The goat breed that we have chosen for producing goats milk, to make cheese, is the Girgentana. This breed is characterised by their spiral shaped horns that can grow to an impressive 70 cm long in bucks. The Girgentana is a domesticated breed indigenous in the southern part of Sicily and roughly translates as the name of the region in the local Sicilian tongue. In the past, the Girgentana was seen numbering in the thousands in its homeland, but today the breed much more scarce.
By 1993, there were only an estimated 500 heads of Girgentana left in Agringento. By 2006, the breed made the endangered species list and by 2013 the registered populated summed up to 390 heads.
No one knows specifically where the Girgentana came from before they were domesticated in Sicily. The most commonly accepted theory on where the Girgentana came from is that it descended, at least partially, from a Central Asian goat-antelope known as the Capra Falconer. As for when and how they came to Sicily – it is suspected that Greek traders likely introduced them sometime around the 8th century BC.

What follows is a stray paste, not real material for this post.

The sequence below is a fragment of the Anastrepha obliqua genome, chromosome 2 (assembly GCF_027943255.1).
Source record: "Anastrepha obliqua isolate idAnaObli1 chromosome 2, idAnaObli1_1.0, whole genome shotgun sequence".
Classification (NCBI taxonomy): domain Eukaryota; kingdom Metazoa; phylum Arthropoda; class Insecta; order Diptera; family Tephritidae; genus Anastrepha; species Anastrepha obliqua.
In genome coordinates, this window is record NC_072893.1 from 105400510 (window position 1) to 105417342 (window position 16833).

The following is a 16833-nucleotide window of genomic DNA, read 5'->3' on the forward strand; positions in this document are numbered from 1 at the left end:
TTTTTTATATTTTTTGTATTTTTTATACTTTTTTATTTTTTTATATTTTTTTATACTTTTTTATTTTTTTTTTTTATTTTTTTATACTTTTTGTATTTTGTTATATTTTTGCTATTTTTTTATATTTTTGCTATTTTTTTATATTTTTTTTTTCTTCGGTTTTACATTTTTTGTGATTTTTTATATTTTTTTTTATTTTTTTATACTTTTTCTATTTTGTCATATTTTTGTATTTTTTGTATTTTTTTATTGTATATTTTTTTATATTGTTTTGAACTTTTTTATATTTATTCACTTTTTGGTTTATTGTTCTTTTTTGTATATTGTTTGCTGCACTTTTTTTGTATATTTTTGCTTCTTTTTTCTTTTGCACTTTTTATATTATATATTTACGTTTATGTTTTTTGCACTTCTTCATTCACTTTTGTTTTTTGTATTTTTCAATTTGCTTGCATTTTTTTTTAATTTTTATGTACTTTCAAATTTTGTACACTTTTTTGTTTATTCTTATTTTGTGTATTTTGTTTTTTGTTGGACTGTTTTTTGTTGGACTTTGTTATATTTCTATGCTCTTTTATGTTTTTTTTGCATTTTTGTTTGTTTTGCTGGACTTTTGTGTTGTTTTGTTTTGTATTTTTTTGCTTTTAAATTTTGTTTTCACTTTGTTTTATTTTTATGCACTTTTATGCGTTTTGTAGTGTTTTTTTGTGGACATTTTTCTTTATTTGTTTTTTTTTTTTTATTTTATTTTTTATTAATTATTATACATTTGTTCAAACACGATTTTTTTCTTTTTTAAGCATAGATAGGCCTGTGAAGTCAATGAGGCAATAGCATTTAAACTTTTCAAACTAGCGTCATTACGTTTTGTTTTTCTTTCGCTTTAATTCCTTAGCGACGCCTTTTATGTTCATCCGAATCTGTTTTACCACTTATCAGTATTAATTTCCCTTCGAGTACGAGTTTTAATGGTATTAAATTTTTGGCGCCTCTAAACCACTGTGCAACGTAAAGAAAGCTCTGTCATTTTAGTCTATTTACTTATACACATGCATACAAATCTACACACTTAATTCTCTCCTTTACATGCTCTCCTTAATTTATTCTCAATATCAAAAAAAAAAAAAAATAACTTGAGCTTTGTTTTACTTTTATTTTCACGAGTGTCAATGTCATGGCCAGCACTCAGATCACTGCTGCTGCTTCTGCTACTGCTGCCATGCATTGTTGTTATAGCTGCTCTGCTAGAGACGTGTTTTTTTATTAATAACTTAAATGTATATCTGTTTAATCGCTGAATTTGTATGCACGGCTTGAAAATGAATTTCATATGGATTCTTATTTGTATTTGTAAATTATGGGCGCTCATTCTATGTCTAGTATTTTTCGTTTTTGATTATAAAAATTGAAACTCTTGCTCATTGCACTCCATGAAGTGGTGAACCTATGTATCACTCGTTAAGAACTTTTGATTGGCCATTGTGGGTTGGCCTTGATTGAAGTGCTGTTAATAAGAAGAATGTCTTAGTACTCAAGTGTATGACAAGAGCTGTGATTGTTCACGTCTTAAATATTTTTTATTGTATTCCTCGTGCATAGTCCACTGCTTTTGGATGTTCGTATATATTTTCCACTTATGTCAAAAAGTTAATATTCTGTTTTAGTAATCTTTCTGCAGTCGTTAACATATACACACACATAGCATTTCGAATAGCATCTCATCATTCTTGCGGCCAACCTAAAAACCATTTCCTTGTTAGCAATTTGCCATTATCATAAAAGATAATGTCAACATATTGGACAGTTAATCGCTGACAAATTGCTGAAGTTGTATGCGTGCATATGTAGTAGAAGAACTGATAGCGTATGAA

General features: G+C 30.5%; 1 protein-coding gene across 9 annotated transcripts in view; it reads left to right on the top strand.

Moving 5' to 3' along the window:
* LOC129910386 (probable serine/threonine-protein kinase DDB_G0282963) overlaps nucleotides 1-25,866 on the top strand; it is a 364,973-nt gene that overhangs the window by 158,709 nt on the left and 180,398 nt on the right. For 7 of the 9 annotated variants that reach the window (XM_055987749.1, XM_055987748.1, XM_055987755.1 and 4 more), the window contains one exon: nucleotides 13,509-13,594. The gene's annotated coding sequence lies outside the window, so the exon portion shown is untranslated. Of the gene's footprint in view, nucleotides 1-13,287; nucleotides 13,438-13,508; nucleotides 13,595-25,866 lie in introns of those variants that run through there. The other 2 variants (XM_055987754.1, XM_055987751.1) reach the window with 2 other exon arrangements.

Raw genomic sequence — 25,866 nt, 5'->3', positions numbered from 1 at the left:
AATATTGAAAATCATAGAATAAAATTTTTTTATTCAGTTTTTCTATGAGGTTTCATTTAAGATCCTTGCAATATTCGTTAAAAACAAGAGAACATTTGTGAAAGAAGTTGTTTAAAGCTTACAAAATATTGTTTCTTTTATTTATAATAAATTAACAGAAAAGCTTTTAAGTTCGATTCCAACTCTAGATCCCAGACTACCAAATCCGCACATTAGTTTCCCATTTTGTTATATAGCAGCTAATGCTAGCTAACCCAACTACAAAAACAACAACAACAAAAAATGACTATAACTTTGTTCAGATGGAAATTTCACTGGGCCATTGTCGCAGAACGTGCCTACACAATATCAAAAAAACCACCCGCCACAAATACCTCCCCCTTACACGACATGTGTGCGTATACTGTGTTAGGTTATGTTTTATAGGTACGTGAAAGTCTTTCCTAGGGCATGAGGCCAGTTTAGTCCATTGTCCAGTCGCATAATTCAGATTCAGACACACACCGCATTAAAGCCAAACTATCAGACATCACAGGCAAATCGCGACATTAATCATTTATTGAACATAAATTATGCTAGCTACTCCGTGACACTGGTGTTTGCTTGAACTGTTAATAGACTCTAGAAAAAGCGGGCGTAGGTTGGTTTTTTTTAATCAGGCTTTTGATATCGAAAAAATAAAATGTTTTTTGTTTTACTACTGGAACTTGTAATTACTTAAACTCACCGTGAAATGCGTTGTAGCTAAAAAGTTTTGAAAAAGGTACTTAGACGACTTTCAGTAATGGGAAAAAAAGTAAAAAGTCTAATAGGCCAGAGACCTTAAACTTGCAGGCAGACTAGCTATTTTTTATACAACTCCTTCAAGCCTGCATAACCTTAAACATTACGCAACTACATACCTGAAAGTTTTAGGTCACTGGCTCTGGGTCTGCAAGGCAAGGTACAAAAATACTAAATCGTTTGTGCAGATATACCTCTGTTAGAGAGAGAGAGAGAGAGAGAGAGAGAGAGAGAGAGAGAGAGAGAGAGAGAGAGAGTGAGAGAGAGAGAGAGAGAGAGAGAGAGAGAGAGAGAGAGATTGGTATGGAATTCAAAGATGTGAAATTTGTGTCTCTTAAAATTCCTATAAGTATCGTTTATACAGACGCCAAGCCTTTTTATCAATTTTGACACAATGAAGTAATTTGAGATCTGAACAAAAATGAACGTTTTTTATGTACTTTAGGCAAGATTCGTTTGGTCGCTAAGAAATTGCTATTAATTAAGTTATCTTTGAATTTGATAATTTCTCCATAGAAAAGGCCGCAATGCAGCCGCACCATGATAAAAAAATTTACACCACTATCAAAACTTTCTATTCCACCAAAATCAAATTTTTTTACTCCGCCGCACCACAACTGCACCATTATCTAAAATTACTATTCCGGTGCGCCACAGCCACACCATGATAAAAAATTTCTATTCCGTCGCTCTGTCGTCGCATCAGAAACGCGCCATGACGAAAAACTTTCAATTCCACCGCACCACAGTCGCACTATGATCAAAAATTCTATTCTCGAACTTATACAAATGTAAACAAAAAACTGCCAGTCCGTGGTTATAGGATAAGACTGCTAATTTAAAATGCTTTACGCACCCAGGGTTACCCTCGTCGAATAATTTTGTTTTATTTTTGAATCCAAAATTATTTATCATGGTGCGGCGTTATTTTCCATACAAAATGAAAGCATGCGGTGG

One of the most common reasons to raise Girgentana Goats is that they produce a significant quantity of high quality milk when compared to other goat breeds. A single doe can produce up to 3 liters of milk in a single day. The quality of this milk is considered high because the ideal balance between fat-content (11%) and protein.
At Fattoria Valle Magica be are passionate about helping the conservation of this wonderful ancient breed and promoting the use of its milk.